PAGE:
Why image is blurry or focused with convex lenses?

I have a few fundamental questions in optics about the focus and blurry images.

Each text book says that according to this picture the object image is the same.

1) If we move the screen to point further then the image will be blurry. What causes it to be blurry?

2) Why do we need the rays to meet in the same point for focus?

3) What does blurry mean at lowest level possible?

4) As far as I see the objects top will now be in 3 different places. We should see the reflection of the top 3 times then?

5) Also, not so relevant to the to the main topic, but from that position, suppose we move the object right until point f. At point f, we stop seeing the object image on screen or without. What is happening at point f so we don't see the object anymore? Im asking this because I think it is really connected.

Thanks

In the paraxial model of geometrical optics a lens can make all the infinitely many rays from an object point hitting the lens converge to a single infinitely small geometrical point. This is the definition of the image point in the world of paraxial optics. We can find the position of the image point by computing where the rays cross. Since all paraxial rays from the object point cross at this point, we can find the position of the image point by choosing only two arbitrary rays out of all the infinitely many rays and compute where these two rays cross. Two paraxial rays are enough to find the position of the image point, but they are not enough to make an image. To make the image itself, we need to have a crossing of all the infinitely many paraxial rays from the object point. In real life we may see images at other places, but this can only be studied using the model of wave-optics.

If a receiving plane is displaced a little from the sharp image point, all the infinitely many paraxial rays go on, spreading out from the image point, filling a cone of light, making a circular or elliptical patch of illumination in the displaced receiving plane.

An extended object consists of infintely many object points. If we consider two points close to each other, we now see two circular patches in the displaced receiving plane, each patch contributing its own illumination. At the places where these patches overlap, the resulting illumination is the sum of the illumination due to each patch. The overlap of the patches is given by the distance between the two points in the object. If the two points are very close to each other, the patches will overlap almost completely, and may seem to be one patch instead of two. We may therefore think that there is only one object point instead of two close points. In the displaced receiving plane we have therefore lost the ability to detect small detail, namely that there are really two close points instead of one, and we would feel that the image in the displaced receiving plane is blurry. If the intensity distributions of the patches are known, it is possible to use computer image processing techniques to retrieve the sharp image from the blurry picture.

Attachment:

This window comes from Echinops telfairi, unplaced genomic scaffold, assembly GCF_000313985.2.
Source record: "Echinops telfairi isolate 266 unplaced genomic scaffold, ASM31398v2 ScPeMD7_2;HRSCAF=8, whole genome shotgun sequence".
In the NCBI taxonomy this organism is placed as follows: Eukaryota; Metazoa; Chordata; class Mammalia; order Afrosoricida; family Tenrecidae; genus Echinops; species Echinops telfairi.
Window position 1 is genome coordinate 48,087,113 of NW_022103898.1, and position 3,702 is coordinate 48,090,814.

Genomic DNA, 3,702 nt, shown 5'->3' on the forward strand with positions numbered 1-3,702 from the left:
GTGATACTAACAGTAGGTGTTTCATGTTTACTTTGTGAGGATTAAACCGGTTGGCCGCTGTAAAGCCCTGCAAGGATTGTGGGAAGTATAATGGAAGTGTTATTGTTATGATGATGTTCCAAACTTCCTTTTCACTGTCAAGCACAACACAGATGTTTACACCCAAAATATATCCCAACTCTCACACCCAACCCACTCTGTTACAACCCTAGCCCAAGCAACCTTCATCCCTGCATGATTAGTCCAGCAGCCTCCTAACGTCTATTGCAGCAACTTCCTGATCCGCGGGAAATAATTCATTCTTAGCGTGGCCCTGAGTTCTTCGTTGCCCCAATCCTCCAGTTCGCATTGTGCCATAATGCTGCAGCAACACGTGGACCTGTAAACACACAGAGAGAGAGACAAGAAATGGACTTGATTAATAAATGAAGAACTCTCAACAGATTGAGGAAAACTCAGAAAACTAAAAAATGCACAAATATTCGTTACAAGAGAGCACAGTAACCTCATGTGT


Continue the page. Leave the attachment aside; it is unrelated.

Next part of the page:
Thought I'd pop it into an answer for clarity - and more words:

Your picture answers these well. Look at those blue lines. These are light rays from the point at the top of the Object.

At the real image point, they are all together, in another nice sharp point. This is in focus.

Point 4 needs some clarification - the diagram is a construct to demonstrate how light rays are affected by the lens. At the screen they are spread apart - with light rays from that point appearing anywhere between the blue lines, and light from all other parts of the object doing the same. So the image of the top of the object now becomes a smear across the screen.

Oh, and at point F - it will be a small blur on the screen. It doesn't vanish.

To try and help with an analogy, imagine drawing a picture using a sharp pen. You can draw a perfect copy of an image. Now try with a bundle of paintbrushes tied together - you'll have a very blurry picture.

• Please look at M .Enns's response comment – The Capacitor Aug 23 '16 at 19:17